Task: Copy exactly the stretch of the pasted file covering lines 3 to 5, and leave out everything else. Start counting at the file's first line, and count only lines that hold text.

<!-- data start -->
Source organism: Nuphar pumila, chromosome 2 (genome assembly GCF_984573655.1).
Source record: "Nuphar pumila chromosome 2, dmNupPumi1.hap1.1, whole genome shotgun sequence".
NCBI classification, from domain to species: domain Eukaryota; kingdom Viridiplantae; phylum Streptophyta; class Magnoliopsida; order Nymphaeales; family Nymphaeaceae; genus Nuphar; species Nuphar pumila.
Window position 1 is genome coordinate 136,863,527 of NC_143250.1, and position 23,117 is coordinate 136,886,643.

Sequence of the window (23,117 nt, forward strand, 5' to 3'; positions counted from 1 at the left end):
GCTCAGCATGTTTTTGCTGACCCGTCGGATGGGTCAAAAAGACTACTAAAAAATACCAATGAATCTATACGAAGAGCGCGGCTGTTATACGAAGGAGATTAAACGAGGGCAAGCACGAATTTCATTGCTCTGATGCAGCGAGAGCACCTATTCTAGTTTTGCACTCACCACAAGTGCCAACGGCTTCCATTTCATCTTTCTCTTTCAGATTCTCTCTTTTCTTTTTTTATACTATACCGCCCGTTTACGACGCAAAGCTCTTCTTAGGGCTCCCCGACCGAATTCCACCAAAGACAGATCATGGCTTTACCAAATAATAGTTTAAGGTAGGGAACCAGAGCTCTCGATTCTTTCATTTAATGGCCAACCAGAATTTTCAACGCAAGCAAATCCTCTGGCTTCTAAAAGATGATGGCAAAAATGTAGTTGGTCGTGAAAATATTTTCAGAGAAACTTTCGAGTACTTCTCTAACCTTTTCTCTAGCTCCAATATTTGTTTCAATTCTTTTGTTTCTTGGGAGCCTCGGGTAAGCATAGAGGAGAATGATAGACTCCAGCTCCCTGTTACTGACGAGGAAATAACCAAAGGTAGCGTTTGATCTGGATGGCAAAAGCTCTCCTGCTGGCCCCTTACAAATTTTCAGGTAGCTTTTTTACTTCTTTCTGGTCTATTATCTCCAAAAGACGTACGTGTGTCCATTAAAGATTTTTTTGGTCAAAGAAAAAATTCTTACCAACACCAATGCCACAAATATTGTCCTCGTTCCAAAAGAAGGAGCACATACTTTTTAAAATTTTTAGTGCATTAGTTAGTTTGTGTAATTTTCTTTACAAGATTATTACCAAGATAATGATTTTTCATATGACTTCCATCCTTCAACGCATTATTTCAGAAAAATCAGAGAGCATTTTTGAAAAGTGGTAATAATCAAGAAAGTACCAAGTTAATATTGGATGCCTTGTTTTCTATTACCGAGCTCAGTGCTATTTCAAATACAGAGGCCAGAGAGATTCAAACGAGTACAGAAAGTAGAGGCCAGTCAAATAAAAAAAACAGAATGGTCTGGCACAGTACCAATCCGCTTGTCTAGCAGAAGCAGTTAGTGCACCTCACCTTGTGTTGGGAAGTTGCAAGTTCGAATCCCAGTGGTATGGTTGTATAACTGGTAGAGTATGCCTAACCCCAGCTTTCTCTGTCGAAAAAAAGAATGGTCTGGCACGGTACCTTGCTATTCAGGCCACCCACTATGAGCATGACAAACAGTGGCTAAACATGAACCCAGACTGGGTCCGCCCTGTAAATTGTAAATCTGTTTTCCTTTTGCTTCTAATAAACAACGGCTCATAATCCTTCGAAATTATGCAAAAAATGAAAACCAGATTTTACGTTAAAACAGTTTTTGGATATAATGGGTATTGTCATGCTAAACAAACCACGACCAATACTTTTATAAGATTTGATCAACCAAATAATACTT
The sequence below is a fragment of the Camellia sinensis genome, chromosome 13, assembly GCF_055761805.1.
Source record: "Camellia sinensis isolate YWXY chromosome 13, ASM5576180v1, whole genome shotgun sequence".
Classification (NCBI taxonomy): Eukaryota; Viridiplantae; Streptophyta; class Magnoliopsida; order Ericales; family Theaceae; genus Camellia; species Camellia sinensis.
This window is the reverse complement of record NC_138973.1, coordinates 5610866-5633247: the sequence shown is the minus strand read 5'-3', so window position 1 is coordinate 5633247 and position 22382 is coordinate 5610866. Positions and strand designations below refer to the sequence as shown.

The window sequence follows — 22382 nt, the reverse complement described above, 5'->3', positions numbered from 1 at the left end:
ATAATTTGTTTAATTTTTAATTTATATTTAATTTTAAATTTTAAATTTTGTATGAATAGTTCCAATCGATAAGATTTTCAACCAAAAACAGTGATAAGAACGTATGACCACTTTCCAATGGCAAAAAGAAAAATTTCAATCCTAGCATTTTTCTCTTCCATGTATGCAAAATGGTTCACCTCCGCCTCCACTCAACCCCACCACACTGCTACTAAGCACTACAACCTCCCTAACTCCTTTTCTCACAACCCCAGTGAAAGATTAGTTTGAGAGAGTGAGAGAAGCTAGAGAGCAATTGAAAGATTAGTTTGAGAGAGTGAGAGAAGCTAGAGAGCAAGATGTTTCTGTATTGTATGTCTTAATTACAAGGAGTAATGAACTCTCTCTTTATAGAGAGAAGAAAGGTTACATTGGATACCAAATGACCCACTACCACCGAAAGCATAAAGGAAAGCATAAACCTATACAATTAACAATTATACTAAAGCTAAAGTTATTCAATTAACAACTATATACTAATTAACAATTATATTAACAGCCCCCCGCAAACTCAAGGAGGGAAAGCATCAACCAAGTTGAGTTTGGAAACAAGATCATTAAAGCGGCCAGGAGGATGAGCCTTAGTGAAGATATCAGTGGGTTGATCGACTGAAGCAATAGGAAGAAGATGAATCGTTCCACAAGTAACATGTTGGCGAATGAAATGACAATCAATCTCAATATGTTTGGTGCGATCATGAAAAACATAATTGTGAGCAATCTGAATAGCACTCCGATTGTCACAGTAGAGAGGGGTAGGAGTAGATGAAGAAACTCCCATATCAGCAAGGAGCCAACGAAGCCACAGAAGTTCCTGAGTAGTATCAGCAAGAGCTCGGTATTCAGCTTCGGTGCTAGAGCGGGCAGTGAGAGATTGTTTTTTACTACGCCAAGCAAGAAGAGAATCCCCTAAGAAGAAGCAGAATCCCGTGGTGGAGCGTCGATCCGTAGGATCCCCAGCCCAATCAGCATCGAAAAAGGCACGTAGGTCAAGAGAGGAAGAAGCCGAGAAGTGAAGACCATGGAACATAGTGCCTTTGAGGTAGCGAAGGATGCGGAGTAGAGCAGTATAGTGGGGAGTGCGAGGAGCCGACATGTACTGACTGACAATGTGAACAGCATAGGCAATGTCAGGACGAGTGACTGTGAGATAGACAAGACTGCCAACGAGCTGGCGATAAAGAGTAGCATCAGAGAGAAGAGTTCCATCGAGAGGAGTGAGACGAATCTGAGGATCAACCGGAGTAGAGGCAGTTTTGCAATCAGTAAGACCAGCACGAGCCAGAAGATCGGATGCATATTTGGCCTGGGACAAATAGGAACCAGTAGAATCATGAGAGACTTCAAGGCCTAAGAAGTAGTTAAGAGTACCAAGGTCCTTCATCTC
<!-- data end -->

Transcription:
NCBI classification, from domain to species: domain Eukaryota; kingdom Viridiplantae; phylum Streptophyta; class Magnoliopsida; order Nymphaeales; family Nymphaeaceae; genus Nuphar; species Nuphar pumila.
Window position 1 is genome coordinate 136,863,527 of NC_143250.1, and position 23,117 is coordinate 136,886,643.

Sequence of the window (23,117 nt, forward strand, 5' to 3'; positions counted from 1 at the left end):